Sarah E. van Riel, Kerstin Klipstein-Grobusch, Roos E. Barth, Diederick E. Grobbee, Charles Feldman, Erica Shaddock, Sarah L. Stacey, Willem D. F. Venter, Alinda G. Vos

Received: 03 May 2021; Accepted: 06 June 2021; Published: 17 Aug. 2021

Copyright: © 2021. The Author(s). Licensee: AOSIS.
This is an Open Access article distributed under the terms of the Creative Commons Attribution License, which permits unrestricted use, distribution, and reproduction in any medium, provided the original work is properly cited.


Background: Studies have associated HIV with an increased risk of obstructive lung disease (OLD).

Objectives: We aimed to identify the predictive factors for impaired lung function in an urban, African, HIV-positive population.

Method: A cross-sectional study was performed in Johannesburg, South Africa, from July 2016 to November 2017. A questionnaire was administered and pre- and post-bronchodilator spirometry conducted. The predictors investigated included age, sex, antiretroviral treatment (ART) duration, body mass index, history of tuberculosis (TB) or pneumonia, occupational exposure, environmental exposure, smoking and symptoms of OLD (cough, wheeze, mucus and dyspnoea). Impaired lung function was defined as a forced expiratory volume in 1 second/forced vital capacity (FEV1/FVC) ratio of < 0.70, or below the 20th percentile of normal.

Results: The 98 ART-naïve participants (mean age = 34.0, standard deviation [s.d.] = 8.2), 85 participants on first-line ART (mean age = 36.9, s.d. = 6.6) and 189 participants on second-line ART (mean age = 43.5, s.d. = 7.9) were predominantly female (65.6%). Of the participants, 64 (17.2%) had impaired lung function and 308 had normal lung function. Linear regression identified age (β = –0.003, P < 0.01), male sex (β = –0.016, P = 0.03) and history of TB or pneumonia (β = –0.024, P < 0.01) as independent predictors of a lower FEV1/FVC ratio. Following logistic regression, only a history of TB or pneumonia (odds ratio = 2.58, 95% confidence interval = 1.47–4.52) was significantly related to impaired lung function (area under the receiver operating characteristic curve = 0.64).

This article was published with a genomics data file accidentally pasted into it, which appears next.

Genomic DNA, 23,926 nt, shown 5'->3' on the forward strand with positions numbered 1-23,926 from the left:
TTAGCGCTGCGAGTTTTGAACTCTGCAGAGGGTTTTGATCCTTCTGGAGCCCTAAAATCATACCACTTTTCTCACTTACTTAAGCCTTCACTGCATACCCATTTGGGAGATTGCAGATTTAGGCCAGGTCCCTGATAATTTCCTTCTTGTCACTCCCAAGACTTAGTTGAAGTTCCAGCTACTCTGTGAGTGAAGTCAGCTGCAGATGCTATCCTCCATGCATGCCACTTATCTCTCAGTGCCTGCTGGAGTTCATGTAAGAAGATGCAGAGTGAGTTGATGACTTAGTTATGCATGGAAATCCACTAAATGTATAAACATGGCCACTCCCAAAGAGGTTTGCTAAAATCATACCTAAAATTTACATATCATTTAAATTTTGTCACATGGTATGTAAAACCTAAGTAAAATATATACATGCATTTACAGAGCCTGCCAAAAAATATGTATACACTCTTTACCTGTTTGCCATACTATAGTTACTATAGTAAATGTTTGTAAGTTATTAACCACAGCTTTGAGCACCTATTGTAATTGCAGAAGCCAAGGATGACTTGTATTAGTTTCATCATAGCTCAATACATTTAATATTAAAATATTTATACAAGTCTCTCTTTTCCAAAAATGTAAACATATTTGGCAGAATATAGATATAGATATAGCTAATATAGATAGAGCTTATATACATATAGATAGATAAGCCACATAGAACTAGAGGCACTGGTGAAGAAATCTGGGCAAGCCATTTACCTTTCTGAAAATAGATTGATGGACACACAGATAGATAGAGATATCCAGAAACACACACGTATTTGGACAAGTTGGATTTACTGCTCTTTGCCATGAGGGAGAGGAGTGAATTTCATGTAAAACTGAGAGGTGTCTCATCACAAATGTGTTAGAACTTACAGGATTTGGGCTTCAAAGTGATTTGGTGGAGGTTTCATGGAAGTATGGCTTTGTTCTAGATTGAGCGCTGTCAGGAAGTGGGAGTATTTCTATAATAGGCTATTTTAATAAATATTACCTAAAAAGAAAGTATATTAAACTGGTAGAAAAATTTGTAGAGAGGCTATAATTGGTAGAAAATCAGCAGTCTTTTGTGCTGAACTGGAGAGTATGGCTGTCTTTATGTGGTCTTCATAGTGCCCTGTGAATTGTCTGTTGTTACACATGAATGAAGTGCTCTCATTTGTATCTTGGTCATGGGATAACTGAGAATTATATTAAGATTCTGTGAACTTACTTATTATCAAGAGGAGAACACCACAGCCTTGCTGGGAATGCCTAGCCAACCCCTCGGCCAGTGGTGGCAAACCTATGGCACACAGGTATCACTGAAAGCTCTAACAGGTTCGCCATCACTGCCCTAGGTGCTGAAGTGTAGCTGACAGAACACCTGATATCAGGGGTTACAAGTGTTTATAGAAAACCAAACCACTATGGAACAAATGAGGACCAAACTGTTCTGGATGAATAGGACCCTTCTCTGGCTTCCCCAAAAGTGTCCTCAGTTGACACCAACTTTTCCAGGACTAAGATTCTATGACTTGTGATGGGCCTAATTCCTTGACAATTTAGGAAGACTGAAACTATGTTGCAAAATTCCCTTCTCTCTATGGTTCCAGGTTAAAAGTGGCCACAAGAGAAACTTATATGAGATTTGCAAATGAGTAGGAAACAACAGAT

Conclusion: Our data show that a history of TB or pneumonia predicts impaired lung function. In order to improve timely access to spirometry, clinicians should be alert to the possibility of impaired lung function in people with a history of TB or pneumonia.